Nat Bailey Stadium

"It’s not just Vancouverites or British Columbians that say it’s one of the most beautiful ballparks in North America, baseball enthusiasts actually come up here for games. There’s a small group of people that travel around, that go to the best ballparks and Nat Bailey is considered a destination in the eyes of these folks." - Jason Beck, Curator of BC Sports Hall of Fame


“The Nat,” officially known as Scotiabank Field at Nat Bailey Stadium, has been home to professional baseball since 1951. First named Capilano Stadium, it replaced Athletic Park at 5th and Hemlock Street and was later named Nat Bailey Stadium in 1978 to honour the work of Vancouver restaurateur Nat Bailey (White Spot) and his tireless efforts to promote baseball in Vancouver.

The home team has been known as the Capilanos, the Mounties in the 1950s and 1960s, and the Canadians since 1978.


Home of Professional Baseball in Vancouver since 1951
“The Nat,” officially known as Scotiabank Field at Nat Bailey Stadium, has been the home of professional baseball in Vancouver since 1951. Named Capilano Stadium when it opened, it replaced the old Capilano Stadium, originally known as Athletic Park, at 5th and Hemlock Street. Modelled after a pillar-free baseball stadium in Hollywood, it was completed by the city following years of protests from Riley Park-area residents and the fire marshall. A crew cut the turf from Athletic Park and moved it to the new stadium. The Capilanos disbanded when the league collapsed in 1954, a victim of television. Baseball resumed in 1956 with the Vancouver Mounties, continuing until 1969 with a break in ’63 and ’64 due to the team’s bankruptcy.

Nat Bailey
The main supporter during those years was Nat Bailey, owner of the White Spot drive-in chain. Five days after he died, in 1978, the Park Board renamed the stadium for him. That year, with Molson’s Brewery sponsorship, baseball resumed with the Vancouver Canadians of the Pacific Coast League and continued until 1999; the current team, members of the Class A Short-Season League, have played at the stadium since 2000.

Nat Bailey’s got a really long history with baseball in Vancouver,” says Jason Beck, curator of the BC Sports Hall of Fame. “He’s more famous as the founder of White Spot, but he got his start working in concessions at Vancouver ball parks – he was known for selling peanuts. Apparently, it didn’t matter where you were in the stands, but he could catch your dime or your nickel that you’d pay for peanuts and he’d toss you back a bag of peanuts – apparently his aim was incredible.”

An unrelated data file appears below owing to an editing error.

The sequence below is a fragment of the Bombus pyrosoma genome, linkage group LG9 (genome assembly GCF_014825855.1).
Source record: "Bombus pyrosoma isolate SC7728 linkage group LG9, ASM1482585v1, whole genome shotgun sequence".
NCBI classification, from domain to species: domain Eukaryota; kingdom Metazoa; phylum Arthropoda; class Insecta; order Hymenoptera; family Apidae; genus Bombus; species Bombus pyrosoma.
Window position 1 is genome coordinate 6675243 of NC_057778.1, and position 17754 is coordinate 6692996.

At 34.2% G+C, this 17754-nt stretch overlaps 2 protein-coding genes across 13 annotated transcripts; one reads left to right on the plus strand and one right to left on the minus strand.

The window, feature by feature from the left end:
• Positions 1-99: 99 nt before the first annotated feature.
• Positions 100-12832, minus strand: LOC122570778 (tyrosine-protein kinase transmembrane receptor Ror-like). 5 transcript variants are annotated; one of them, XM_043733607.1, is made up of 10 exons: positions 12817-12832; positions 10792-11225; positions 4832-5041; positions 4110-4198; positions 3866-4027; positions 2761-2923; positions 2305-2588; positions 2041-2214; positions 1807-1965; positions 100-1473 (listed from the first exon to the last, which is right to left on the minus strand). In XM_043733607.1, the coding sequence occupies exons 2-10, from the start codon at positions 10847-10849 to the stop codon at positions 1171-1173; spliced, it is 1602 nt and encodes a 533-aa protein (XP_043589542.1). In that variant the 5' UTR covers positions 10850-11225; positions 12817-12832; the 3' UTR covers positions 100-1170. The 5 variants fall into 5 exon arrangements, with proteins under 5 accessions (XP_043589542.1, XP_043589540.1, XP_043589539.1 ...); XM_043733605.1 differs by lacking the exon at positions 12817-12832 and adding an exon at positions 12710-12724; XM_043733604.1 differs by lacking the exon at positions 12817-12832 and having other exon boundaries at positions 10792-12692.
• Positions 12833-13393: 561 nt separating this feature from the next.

Another champion for the stadium was Edmonton native and entrepreneur Harry Ornest, who obtained the PCL franchise in 1977 and spent almost as much rehabilitating the stadium, which had been abandoned and vandalized, as it had cost to build.

Scotchman’s Hill
A curiosity of the 1950s and 1960s was “Scotchman’s Hill” on nearby Little Mountain, where fans too cheap to buy tickets would sit on their blankets with picnics and transistor radios tuned to Jim Robson’s play-by-play on CKWX radio. “And a special hello to all the shut-ins,” he would say at the beginning of each broadcast. The trees on the hillside have grown up to the point that the view of the field is blocked.

Vancouver’s longest-serving sports venue
“It’s definitely a pillar of the Vancouver sports scene,” says Beck. “And if you think about it, it’s probably the longest serving venue still in use today by a major professional club. The Canucks are playing at Rogers Arena – that’s only about 20 years old, the Lions and Whitecaps are playing at B.C. Place, you’re talking 40, 35 years old. Pacific Coliseum is still being used by what was the Giants, but that’s from the late 60s. So [Nat Bailey Stadium is] approaching 70 years – that’s pretty impressive. And I don’t think people realize that stadium is that old. It’s still in use, it’s still looking good.”


  • Michael Kluckner. Vancouver The Way It Was. Whitecap Books, 1984. p. 231,
  • Tom Hawthorn. “Ball Thou Art Mine,” in The Greater Vancouver Book, p. 586;
  • Bill Dwyre. “Sports Figure Harry Ornest Dies at 75,” Los Angeles Times. July 22, 1998.

Related Places That Matter

  • Athletic Park

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